For me, even as I wave my palm, Palm Sunday is a day to remember that I don’t fully understand Jesus. I’ve studied his word for a lifetime, worshipped him, prayed to him (and, I believe, with him), and I still can’t nail him down. But then again, who could?

Maybe Jesus isn’t something to be grasped like some new life plan, or packaged as a self-help strategy. He’s not to be comprehended like a math solution, or a philosophical concept. Rather, Jesus and his die-on-a-cross love for us and the world are mystery to be lived. Jesus and his cross-shaped loved are not a destination at the end of our spiritual journey, but the journey itself. Jesus and his love for us is mystery that can only be understood by walking in his footsteps, and by carrying the cross of love with him for a little while.

In his book, Wishful Thinking, Frederick Buechner says that best mysteries are not to be solved but to be lived. “And you do that not by fully knowing yourself, but by fully being yourself. To say that God is a mystery is to say that you can never nail him down. Even on Christ the nails proved ultimately ineffective.”

As you journey through these final days of Lent, preparing for Holy Week – Palm Sunday, Maundy Thursday, Good Friday, and then on into the glory-filled season of Easter, I invite you to join me in living the mystery, not by trying understand Jesus but simply by being with Jesus. That’s when real miracles start to happen. That’s when the healing truly begins.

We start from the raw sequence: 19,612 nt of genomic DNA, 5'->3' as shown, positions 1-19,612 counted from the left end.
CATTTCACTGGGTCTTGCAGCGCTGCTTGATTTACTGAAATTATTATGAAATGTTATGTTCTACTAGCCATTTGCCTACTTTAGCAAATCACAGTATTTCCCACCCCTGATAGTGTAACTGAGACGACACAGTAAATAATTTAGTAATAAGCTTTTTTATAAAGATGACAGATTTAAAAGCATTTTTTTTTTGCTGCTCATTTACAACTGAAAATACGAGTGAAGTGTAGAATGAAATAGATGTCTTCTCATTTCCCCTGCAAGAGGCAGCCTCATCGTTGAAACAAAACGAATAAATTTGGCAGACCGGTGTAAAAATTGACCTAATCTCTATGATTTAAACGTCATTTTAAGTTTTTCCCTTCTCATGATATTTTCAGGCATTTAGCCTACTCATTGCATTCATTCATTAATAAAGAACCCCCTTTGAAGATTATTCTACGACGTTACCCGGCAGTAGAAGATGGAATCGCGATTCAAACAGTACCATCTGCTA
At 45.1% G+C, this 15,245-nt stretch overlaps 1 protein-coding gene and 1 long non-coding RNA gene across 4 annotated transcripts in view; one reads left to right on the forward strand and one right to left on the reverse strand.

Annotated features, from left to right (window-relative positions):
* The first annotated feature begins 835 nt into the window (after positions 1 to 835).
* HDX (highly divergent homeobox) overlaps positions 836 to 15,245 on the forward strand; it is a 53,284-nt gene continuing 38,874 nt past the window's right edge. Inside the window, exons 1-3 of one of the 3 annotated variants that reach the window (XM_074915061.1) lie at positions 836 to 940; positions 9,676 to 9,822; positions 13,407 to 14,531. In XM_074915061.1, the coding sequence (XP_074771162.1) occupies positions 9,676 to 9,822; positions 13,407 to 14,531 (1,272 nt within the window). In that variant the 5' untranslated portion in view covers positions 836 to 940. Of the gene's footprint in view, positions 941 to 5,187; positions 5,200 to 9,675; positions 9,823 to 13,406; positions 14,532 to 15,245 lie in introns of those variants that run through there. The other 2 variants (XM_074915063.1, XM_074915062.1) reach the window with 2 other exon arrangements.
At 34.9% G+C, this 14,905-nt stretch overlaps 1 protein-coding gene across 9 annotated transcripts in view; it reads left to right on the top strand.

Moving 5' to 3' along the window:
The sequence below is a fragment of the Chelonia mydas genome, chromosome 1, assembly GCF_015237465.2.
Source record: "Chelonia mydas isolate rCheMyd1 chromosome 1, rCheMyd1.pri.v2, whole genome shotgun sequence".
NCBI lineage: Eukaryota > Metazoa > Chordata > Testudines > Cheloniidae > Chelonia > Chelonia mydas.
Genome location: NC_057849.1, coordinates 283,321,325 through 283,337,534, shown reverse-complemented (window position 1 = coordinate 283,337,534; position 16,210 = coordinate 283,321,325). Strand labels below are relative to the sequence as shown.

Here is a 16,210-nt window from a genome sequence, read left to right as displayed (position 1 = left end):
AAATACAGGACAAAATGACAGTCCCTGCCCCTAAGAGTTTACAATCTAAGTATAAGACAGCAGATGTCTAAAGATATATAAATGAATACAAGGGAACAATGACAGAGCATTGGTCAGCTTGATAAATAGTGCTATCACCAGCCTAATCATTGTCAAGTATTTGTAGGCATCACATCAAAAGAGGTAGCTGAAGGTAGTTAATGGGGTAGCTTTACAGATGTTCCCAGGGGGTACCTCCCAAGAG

Don’t worry about grasping his version of love, just live it. Find your moments to be still with him in prayer and worship, and to look for him right beside you. He’s there. Allow his cross-shaped love to overflow from within your heart. The case of mistaken identity – yours and his, gets resolved as we work less at knowing Jesus fully, and more at fully being with him.

Love,
Mark

“As Lent is the time for greater love, listen to Jesus’ thirst…’Repent and believe’ Jesus tells us. What are we to repent?  Our indifference, our hardness of heart.  What are we to believe?  Jesus thirsts even now, in your heart and in the poor — He knows your weakness. He wants only your love, wants only the chance to love you.”

– Blessed Teresa of Calcutta

Connect with CreationBy R. Mark Giuliano
The Old Stone Church, Cleveland
Adapted from a piece I wrote for Singing a Song of Faith (Toronto:UCPH, 2007) while living in Savannah, Georgia.

Of all the places to be pecking out thoughts on Lent and the natural world! As I reflect on the gift of creation this evening, my unfortunate location dawns on me: I’m stuck in my basement office at the Savannah College of Art and Design.  The musty room is windowless and poorly cooled with minimal puffs of conditioned air which feel much like my dog’s steamy breath panting in my ear.  My nicely pressed shirt looks like a damp rag and probably smells only slightly better.  No wonder they wear sear-sucker in the South.
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Romans 8:18-24: Creation is groaning for attention.

God the CreatorAs I reflect on the gift of creation this evening, my unfortunate location dawns on me: my basement office at the Savannah College of Art and Design.  The room is windowless and, tonight, poorly cooled with minimal puffs of conditioned air which feel more like my dog’s steamy breath panting in my ear.  My nicely pressed shirt looks like a damp rag and probably smells only slightly better.  No wonder they still wear sear-sucker in the south. (Click here to read more or comment)